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“Guncraft” is Good!

Posted under Featured, and News, and Reviews by Justin Oung on Tuesday, August 13th, 2013 -

If you take half of Mincecraft and combine it with half of Counterstrike, put them in a blender and mix them around, what you get is an awkward mix of elements that never really come together.  What you have is a game called Guncraft, by developers Exato Studios.

Much like the formerly mentioned Minecraft, Exato Studios’ Guncraft takes a few design elements and puts them into specific places.  There is an option to use the Forge from the main menu that allows players to create and submit weapons, costumes, and the like.  Also, a Level Designer gives users to create their own mayhem.   This enables users to create and control aspects of various maps within the game, which can be pretty fun if you’re into that sort of thing.

Also, if you enjoy PvP arena battles with military weaponry against an army of Lego clones, there is always fun to be had in doing that as well.  It’s not a terrible game, but it does get a little repetitive after awhile.  Guncraft is one of those games that’s really fun in short bursts, or long sessions of creativity.

However, unlike Minecraft, in-game design for weapons and costumes leave little to be desired.  Forging weaponry in the game is constructed out of colored blocks with no variation between shape or type, so if you wanted to create a gun that required a little bit more detail or thought, then you have to be extra creative with your limitations.  Also, crafting a gun has to be voted for acceptance by the community, which means that even if you created a gun that you wanted for your own use, you can’t have it unless others like the design.  Unfortunately, this makes it a little bit more difficult to actually want to play the game, as after I created a high impact cannon with amazing accuracy that created crosses in blocks, I soon realized that I couldn’t even get to carry it around with me.  It got rejected by others.  That was annoying.  I wanted to see my own cannon in action.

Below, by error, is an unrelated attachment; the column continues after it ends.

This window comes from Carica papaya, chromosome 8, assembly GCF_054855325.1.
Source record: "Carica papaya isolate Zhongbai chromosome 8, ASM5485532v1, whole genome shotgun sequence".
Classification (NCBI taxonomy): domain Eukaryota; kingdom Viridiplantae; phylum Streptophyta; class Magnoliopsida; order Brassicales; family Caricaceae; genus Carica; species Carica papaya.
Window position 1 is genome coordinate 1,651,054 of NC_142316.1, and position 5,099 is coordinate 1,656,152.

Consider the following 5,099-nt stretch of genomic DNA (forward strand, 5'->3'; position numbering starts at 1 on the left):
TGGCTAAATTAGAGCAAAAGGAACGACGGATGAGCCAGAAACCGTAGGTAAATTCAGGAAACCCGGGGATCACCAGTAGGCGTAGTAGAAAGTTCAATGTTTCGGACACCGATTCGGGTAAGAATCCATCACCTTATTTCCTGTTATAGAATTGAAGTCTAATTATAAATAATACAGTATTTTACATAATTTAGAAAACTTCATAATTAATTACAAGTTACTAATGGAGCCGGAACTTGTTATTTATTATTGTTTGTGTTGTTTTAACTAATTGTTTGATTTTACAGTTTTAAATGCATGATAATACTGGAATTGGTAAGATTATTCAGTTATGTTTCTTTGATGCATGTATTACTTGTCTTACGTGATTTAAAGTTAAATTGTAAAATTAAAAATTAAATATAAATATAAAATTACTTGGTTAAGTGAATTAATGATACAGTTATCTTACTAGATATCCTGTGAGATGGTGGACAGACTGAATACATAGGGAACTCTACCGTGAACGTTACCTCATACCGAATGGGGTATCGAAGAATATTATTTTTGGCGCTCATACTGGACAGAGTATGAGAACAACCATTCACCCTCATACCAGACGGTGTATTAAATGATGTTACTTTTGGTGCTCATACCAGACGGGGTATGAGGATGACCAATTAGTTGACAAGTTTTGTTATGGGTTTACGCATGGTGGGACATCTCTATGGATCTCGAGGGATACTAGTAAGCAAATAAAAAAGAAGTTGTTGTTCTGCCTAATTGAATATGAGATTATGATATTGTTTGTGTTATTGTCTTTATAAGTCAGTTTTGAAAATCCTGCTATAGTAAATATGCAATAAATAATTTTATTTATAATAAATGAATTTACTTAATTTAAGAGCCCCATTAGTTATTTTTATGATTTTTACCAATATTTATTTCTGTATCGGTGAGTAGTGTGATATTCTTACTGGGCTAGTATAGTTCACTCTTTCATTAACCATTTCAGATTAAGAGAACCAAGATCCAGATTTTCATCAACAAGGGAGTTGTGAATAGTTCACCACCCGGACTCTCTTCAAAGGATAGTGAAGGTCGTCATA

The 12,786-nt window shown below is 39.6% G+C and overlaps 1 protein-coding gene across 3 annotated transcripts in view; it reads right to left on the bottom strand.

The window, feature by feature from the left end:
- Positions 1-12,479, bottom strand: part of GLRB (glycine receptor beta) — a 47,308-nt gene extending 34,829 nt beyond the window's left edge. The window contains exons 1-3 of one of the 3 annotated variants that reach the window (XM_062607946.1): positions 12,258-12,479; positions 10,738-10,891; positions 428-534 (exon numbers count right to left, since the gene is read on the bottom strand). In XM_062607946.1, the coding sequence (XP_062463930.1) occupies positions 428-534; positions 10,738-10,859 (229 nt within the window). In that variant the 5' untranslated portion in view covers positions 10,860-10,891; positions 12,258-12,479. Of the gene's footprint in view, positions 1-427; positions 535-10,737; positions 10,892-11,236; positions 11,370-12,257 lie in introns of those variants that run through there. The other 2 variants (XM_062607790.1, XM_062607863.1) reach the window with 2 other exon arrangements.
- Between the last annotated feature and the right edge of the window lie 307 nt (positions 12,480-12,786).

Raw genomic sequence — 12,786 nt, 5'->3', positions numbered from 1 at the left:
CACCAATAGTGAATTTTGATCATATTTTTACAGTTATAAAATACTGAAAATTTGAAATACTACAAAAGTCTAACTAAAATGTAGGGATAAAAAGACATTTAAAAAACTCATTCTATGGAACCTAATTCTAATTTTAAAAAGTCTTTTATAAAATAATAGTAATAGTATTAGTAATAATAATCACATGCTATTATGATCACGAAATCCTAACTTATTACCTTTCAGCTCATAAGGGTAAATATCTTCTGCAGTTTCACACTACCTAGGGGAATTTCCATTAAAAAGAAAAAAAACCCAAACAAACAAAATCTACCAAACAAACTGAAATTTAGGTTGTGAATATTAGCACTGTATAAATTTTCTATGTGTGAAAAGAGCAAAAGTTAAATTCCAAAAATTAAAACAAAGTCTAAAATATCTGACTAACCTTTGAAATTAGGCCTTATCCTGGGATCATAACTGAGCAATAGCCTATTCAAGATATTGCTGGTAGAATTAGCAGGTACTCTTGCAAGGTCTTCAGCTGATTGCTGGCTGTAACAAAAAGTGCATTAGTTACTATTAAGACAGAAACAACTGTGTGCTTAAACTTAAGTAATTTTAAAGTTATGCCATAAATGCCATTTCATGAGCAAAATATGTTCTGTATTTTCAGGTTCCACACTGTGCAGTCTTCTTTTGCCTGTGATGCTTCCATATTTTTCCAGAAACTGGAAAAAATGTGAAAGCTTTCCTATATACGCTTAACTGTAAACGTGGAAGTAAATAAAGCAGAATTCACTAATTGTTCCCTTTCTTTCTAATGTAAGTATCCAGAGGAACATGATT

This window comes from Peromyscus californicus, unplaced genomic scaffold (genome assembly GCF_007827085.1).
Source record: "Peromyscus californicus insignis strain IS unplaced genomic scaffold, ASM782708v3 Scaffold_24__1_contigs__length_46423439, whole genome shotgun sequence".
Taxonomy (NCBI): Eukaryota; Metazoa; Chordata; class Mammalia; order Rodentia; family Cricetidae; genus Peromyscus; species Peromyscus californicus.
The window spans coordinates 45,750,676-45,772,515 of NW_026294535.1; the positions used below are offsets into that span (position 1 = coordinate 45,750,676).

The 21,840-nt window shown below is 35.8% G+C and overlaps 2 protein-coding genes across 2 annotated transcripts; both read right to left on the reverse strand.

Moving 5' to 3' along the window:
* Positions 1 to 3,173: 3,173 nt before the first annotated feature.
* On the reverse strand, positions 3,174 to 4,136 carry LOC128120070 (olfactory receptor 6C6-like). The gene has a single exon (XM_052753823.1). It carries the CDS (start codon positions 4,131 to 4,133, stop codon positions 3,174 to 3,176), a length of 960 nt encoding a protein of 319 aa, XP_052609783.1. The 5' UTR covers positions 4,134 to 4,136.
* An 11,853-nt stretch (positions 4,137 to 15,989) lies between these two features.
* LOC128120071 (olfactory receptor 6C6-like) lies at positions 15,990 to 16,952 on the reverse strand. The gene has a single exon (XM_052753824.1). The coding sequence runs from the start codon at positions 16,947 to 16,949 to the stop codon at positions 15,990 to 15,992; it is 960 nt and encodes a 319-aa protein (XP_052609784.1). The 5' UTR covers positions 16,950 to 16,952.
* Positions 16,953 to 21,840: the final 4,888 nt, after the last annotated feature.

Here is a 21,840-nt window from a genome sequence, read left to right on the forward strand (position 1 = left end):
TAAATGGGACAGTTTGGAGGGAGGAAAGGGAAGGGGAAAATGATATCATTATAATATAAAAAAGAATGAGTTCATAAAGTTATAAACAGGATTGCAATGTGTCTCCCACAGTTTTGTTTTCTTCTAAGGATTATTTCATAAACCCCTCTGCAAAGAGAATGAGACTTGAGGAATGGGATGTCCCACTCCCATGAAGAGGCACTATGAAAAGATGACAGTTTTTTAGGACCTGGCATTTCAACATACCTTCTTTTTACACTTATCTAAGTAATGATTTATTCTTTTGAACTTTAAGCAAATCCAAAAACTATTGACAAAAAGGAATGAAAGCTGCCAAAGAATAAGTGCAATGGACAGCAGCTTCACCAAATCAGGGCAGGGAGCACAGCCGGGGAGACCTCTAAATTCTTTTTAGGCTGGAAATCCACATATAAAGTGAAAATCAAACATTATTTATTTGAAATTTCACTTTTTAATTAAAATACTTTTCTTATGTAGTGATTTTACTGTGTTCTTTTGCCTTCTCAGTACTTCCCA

Though, I understand the need to keep people from carrying penis cannons in the Guncraft community, it’s still kind of annoying to me.

Combat in Guncraft consists of fun, futuristic military items like jetpacks and hookshots that enable you to propel long distances, as well as the usual cannons, pistols, and assault rifles that are found in everyday military shooters.  Snipers can carve their own nest high into a mountain and pick off users from a distance, which can be a pretty interesting strategy for anyone looking for a high kill count.

What makes the game difficult, though, is that it is hard to distinguish between the environment and other players as enemies.  Half the time, you’re not sure who you’re really shooting, so that wasted effort trying to kill someone on your team may lead someone else to kill you from an unseen angle.  The only way to distinguish yourself from other players is to notice the color above their head, which can be hidden behind environments on occasion.  As costumes are user created and integrated randomly, it creates a separate dynamic that can be, at times, unfulfilling.

I have yet to design my own level or explore some of the many features that are inherent in the game due to lack of time, so I may be biased in my own personal experience.  I do pick up the game from time to time, as it isn’t particularly terrible, and can be fun.  However, it’s also not the best shooter I’ve ever played either.

Being mediocre on both ends of the spectrum makes this a casual recommendation.  It is still possible to flex your creative muscles and explore the potential in this title.  I, unfortunately, do not have that kind of time, but I do recognize that this can be a lot of fun for some people.  If you were looking for Minecraft with guns, then feel free to take on this little gem.  Otherwise, just pass if you’re not into that sort of thing.  It is kind of a niche product.

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